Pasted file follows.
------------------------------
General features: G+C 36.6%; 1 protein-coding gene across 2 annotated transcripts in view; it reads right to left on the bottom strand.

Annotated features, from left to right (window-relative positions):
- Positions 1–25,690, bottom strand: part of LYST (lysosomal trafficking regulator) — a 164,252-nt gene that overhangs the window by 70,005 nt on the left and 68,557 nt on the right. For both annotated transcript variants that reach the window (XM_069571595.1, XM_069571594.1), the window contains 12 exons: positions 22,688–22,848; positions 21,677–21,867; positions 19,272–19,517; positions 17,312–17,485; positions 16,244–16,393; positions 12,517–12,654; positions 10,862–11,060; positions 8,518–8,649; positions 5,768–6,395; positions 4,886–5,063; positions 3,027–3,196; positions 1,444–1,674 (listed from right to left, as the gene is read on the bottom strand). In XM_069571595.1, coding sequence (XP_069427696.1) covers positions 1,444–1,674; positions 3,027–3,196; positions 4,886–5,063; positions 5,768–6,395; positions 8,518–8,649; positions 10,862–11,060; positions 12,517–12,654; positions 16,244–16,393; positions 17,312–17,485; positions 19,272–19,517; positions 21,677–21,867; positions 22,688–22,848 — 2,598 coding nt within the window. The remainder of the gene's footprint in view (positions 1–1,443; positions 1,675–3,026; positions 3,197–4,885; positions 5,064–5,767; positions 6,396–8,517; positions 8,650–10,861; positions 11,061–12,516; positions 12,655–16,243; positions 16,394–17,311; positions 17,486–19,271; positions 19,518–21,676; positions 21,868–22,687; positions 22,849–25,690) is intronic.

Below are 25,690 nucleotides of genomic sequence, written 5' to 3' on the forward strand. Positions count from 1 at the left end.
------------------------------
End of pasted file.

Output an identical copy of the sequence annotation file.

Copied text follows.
General features: G+C 36.6%; 1 protein-coding gene across 2 annotated transcripts in view; it reads right to left on the bottom strand.

Annotated features, from left to right (window-relative positions):
- Positions 1–25,690, bottom strand: part of LYST (lysosomal trafficking regulator) — a 164,252-nt gene that overhangs the window by 70,005 nt on the left and 68,557 nt on the right. For both annotated transcript variants that reach the window (XM_069571595.1, XM_069571594.1), the window contains 12 exons: positions 22,688–22,848; positions 21,677–21,867; positions 19,272–19,517; positions 17,312–17,485; positions 16,244–16,393; positions 12,517–12,654; positions 10,862–11,060; positions 8,518–8,649; positions 5,768–6,395; positions 4,886–5,063; positions 3,027–3,196; positions 1,444–1,674 (listed from right to left, as the gene is read on the bottom strand). In XM_069571595.1, coding sequence (XP_069427696.1) covers positions 1,444–1,674; positions 3,027–3,196; positions 4,886–5,063; positions 5,768–6,395; positions 8,518–8,649; positions 10,862–11,060; positions 12,517–12,654; positions 16,244–16,393; positions 17,312–17,485; positions 19,272–19,517; positions 21,677–21,867; positions 22,688–22,848 — 2,598 coding nt within the window. The remainder of the gene's footprint in view (positions 1–1,443; positions 1,675–3,026; positions 3,197–4,885; positions 5,064–5,767; positions 6,396–8,517; positions 8,650–10,861; positions 11,061–12,516; positions 12,655–16,243; positions 16,394–17,311; positions 17,486–19,271; positions 19,518–21,676; positions 21,868–22,687; positions 22,849–25,690) is intronic.

Below are 25,690 nucleotides of genomic sequence, written 5' to 3' on the forward strand. Positions count from 1 at the left end.